Healing from

Intimate Partner Violence,

 Sexual ASSAULT & Physical ABuse

East Bay Psychologist, East Bay sex therapy, East Bay psychotherapy

From Surviving 

to Thriving

Healing is Possible

Experiencing unspeakable violence such as sexual assault, rape or intimate partner violence is devastating and shatters one's sense of trust and safety in the world. You may be feeling alone, ashamed, numb or overwhelmed. There is hope. Using a holistic and personalized mindfulness and body-aware approach to therapy, while in the safety of an empathic and warm therapist's guidance, you can heal from this unbearable pain. You won't likely forget the terrifying experiences you have survived, but you can heal and live in a way that you no longer are gripped by the painful memories and fear. You can feel peace and safety once again. 

Yes, the journey is not necessarily an easy one, but you will have our support, our skill and authentic care and attention to your needs as you take important steps in your healing process. The counselors and therapists at North Berkeley Couples Therapy Center are empathic and care deeply about our clients. We would love to help you. 


The NW Network is a Seattle Based Nonprofit which serves survivors of intimate partner abuse by proving free and confidential support and advocacy. 

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An Excerpt from a Paper Written By Dr. Christina Nelsen.  She presented her research on Sexual violence and Intimate Partner Violence (IPV) at the APA Division 32 Humanistic Psychology Conference in March, 2014

East Bay Sex therapy

Our culture is numb to violence at both the systemic level and the individual level, leading to social normalizing of relationship violence (Hooks, 2007).  Sexual assault is not about sex, but is an act of asserting power over another person, regardless of a perpetrator’s gender or sexual orientation (Groth, Burgess, & Holmstrom, 1977).  In a study of 133 perpetrators and 92 victims of sexual assault, subjects were queried about the motives for rape; anger and power were stated to be the primary reasons, while no rapes were reported to be about sexuality (Groth et al., 1977).  As intimate-partner violence (IPV) generally occurs within a pattern of power and control, people who are motivated to control their partners are especially apt to use violence as a means of control, regardless of the batterer’s gender (Archer, 2013).  This method of control also applies to sexual violence, despite the perpetrator’s gender or sex. 

Sexual violence and rape have long been pervasive and problematic social issues.  According to the National Violence against Women Survey, 1 out of 4 U.S. women has been raped or physically assaulted by an intimate partner, while 1 out of 14 U.S. men reported rape or physical assault (Tjaden & Thoennes, 2000b).  National epidemiological data indicate that 17% to 25% of women are raped as adults (Campbell, 2008; Fisher, Cullen & Turner, 2000; Koss, Gidycz, & Wisniewski, 1987).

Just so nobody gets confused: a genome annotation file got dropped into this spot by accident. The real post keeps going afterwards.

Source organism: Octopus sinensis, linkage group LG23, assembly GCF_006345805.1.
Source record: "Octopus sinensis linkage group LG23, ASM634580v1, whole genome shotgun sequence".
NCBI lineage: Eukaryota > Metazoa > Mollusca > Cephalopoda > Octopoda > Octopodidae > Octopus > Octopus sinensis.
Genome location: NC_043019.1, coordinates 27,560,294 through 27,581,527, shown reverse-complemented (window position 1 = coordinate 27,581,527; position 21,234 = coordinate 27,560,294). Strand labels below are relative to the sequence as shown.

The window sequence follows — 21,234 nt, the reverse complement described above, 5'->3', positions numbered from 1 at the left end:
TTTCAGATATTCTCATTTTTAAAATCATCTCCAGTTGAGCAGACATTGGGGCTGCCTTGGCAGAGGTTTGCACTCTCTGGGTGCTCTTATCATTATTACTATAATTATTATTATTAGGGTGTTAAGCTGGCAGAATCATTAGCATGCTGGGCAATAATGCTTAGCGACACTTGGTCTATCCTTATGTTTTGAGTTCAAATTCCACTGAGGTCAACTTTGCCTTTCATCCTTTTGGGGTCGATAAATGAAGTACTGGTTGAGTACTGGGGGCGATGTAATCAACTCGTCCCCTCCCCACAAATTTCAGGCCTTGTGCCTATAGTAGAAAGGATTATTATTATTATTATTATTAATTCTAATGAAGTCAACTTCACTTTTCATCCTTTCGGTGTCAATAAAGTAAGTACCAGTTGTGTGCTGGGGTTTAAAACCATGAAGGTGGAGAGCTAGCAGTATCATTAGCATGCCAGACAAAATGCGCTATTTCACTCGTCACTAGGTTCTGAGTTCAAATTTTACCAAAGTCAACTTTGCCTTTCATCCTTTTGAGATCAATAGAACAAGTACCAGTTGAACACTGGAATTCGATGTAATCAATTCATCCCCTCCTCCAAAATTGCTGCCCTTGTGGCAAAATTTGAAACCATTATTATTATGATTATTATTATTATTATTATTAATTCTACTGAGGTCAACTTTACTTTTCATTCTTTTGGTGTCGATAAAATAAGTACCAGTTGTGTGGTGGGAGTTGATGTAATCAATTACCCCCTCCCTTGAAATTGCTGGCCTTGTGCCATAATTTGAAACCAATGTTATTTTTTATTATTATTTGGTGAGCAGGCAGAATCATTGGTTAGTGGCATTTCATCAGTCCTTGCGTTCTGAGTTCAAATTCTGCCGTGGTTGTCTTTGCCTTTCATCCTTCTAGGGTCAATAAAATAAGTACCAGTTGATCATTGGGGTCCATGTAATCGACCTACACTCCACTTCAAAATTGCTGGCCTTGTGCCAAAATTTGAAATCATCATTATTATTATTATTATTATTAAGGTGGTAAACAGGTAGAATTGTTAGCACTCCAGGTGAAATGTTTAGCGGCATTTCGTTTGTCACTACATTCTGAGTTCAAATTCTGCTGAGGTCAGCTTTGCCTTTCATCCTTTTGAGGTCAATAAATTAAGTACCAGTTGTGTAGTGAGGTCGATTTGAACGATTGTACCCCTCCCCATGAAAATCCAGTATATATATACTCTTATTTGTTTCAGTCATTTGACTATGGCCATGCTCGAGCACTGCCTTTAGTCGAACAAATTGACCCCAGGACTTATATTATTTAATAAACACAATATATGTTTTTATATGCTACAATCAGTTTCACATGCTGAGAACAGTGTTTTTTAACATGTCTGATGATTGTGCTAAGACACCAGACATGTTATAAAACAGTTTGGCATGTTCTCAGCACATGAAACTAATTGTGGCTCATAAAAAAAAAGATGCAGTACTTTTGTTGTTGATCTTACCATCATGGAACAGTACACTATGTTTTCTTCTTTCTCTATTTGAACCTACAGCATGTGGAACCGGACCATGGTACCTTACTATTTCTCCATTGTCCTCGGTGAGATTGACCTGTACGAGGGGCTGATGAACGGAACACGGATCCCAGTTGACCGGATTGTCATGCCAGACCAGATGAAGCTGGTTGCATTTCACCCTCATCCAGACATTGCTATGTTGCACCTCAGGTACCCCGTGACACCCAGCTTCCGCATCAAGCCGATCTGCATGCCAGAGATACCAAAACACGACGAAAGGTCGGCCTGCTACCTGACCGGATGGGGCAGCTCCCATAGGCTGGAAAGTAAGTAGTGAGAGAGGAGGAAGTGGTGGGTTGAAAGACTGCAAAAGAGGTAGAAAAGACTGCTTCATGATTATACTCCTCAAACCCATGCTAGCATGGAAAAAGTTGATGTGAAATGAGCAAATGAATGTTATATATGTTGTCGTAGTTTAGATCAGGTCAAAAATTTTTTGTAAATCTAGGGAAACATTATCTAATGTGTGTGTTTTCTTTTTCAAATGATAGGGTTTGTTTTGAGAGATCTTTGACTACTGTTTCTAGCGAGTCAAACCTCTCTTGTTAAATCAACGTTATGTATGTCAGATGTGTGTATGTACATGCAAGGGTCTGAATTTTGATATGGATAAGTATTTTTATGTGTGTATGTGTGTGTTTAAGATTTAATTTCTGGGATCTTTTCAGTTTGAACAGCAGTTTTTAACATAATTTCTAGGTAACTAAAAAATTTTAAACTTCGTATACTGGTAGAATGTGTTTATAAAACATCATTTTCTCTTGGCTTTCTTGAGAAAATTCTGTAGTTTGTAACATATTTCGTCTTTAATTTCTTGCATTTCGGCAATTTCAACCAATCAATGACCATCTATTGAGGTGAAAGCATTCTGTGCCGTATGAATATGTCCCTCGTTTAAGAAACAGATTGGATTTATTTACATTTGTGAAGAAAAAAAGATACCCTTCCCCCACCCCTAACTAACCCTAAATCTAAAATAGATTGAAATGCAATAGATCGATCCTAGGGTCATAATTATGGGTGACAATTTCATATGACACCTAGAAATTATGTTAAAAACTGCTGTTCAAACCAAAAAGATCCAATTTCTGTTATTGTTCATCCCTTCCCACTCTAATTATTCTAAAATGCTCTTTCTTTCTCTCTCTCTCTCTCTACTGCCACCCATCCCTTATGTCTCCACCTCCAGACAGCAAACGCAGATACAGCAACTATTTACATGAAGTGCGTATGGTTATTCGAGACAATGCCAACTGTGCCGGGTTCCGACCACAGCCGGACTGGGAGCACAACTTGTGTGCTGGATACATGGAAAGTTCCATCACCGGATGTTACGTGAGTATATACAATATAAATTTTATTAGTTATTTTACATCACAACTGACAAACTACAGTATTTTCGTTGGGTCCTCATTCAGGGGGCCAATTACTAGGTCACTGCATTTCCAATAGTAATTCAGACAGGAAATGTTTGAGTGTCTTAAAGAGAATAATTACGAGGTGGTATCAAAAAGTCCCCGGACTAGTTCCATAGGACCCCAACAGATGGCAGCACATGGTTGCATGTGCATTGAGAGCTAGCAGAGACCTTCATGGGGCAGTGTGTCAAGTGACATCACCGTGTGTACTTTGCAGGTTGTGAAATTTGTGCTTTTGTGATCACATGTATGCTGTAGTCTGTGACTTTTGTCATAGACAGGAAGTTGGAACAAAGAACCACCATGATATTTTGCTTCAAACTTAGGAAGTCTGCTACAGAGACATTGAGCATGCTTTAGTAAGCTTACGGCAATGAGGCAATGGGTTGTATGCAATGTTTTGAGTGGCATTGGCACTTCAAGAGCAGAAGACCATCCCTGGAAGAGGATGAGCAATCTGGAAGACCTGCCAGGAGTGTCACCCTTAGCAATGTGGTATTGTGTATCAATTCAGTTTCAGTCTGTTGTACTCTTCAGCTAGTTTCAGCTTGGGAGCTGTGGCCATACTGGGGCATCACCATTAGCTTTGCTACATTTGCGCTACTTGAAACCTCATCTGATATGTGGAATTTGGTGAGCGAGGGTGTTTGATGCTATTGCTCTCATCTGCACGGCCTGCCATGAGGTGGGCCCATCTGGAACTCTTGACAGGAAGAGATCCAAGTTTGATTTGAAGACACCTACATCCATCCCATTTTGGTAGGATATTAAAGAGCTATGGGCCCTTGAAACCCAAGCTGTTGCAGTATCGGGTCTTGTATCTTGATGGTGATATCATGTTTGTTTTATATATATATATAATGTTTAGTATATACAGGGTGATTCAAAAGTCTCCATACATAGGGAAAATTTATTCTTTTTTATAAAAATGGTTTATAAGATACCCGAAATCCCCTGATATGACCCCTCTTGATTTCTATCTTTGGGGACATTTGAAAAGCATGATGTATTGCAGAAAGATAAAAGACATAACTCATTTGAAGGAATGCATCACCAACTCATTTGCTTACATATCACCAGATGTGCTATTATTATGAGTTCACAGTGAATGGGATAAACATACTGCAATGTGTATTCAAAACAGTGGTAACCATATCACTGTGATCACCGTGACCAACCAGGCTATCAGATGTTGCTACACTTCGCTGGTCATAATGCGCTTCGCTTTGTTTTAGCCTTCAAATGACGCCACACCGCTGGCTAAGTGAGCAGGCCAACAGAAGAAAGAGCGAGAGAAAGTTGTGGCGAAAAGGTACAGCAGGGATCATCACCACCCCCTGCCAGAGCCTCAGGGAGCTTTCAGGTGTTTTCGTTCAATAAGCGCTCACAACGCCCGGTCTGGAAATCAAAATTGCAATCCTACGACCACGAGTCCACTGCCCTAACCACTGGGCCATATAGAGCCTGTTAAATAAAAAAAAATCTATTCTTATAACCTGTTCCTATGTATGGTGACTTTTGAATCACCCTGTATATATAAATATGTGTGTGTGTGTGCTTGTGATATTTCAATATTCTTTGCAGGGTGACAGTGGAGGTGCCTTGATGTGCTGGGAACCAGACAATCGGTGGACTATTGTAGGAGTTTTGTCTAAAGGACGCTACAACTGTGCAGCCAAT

People who have been raped often suffer severe trauma that pervades their lives; the serious and long-term consequences may include post-traumatic stress disorder (PTSD), depression, anxiety, suicidal ideation, vulnerability to recurrent sexual victimization, substance use, and chronic physical and mental health problems (Astin, Lawrence, & Foy, 1993; Astin, Ogland-Hand, Coleman, & Foy, 1995; Bergman, Larsson, Brismar, & Klang, 1987; Campbell, Sullivan, & Davidson, 1995; Cascardi & O' Leary, 1992; Cascardi, O'Leary, Lawrence, & Schlee, 1995; Gleason, 1993; Jaffe ,Wolfe, Wilson, & Zak, 1986; Kemp, Rawlings, & Green, 1991; Kernic, Wolf, & Holt, 2000; Kilpatrick & Acierno, 2003; Koss, Bailery, Yuan, Herrera, & Lichter, 2003; McCauley et al., 1995; Orava, McLeod, & Sharpe, 1996; Plichta & Weisman, 1995; Saunders, 1994). 

One early study found that 94% of rape survivors suffered symptoms of either PTSD or what was formerly known as Rape Trauma Syndrome (RTS) within a week of the assault; a year later, 50% of the rape survivors still experienced RTS or PTSD (Lytle-Holmstrom & Wolbert-Burgess, 1974).  Indeed, the lasting impact may persist for many years.  In her seminal book, Trauma and Recovery, Herman (1992) pointed out: Because post-traumatic symptoms are so persistent and so wide-ranging, they may be mistaken for enduring characteristics of the victim’s personality.  This is a costly error, for the person with unrecognized post-traumatic stress disorder is condemned to a diminished life, tormented by memory and bounded by helplessness and fear. (p. 49)

This illustrates the importance of seeking treatment via trauma and somatic psychotherapy. A survivor of any kind of sexual violence and/or intimate partner violence often struggles with many symptoms which include panic attacks, flashbacks, hyper-vigilance, insomnia, nightmares, interpersonal isolation and difficulties, depression, avoidance of triggers and intense anxiety. The good news is that with the empathic support of a skilled mindfulness and body-aware trauma therapist, you can not only survive, but thrive. 

 

 

 
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